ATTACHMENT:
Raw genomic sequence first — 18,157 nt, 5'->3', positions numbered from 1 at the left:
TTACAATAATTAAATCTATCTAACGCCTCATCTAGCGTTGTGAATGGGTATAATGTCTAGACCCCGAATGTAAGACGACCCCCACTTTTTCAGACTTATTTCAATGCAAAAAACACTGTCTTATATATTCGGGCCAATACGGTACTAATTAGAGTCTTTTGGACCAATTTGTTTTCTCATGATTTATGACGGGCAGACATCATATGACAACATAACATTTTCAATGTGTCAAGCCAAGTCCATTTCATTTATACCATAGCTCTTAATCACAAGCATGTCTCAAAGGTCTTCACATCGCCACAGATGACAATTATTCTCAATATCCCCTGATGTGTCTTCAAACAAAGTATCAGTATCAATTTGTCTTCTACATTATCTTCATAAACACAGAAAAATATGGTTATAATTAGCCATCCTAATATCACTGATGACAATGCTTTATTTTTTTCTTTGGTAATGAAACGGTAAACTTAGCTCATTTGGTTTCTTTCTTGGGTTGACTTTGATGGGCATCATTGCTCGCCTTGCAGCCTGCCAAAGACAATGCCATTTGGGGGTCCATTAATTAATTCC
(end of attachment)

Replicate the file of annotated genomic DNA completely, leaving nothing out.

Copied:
Raw genomic sequence first — 18,157 nt, 5'->3', positions numbered from 1 at the left:
TTACAATAATTAAATCTATCTAACGCCTCATCTAGCGTTGTGAATGGGTATAATGTCTAGACCCCGAATGTAAGACGACCCCCACTTTTTCAGACTTATTTCAATGCAAAAAACACTGTCTTATATATTCGGGCCAATACGGTACTAATTAGAGTCTTTTGGACCAATTTGTTTTCTCATGATTTATGACGGGCAGACATCATATGACAACATAACATTTTCAATGTGTCAAGCCAAGTCCATTTCATTTATACCATAGCTCTTAATCACAAGCATGTCTCAAAGGTCTTCACATCGCCACAGATGACAATTATTCTCAATATCCCCTGATGTGTCTTCAAACAAAGTATCAGTATCAATTTGTCTTCTACATTATCTTCATAAACACAGAAAAATATGGTTATAATTAGCCATCCTAATATCACTGATGACAATGCTTTATTTTTTTCTTTGGTAATGAAACGGTAAACTTAGCTCATTTGGTTTCTTTCTTGGGTTGACTTTGATGGGCATCATTGCTCGCCTTGCAGCCTGCCAAAGACAATGCCATTTGGGGGTCCATTAATTAATTCC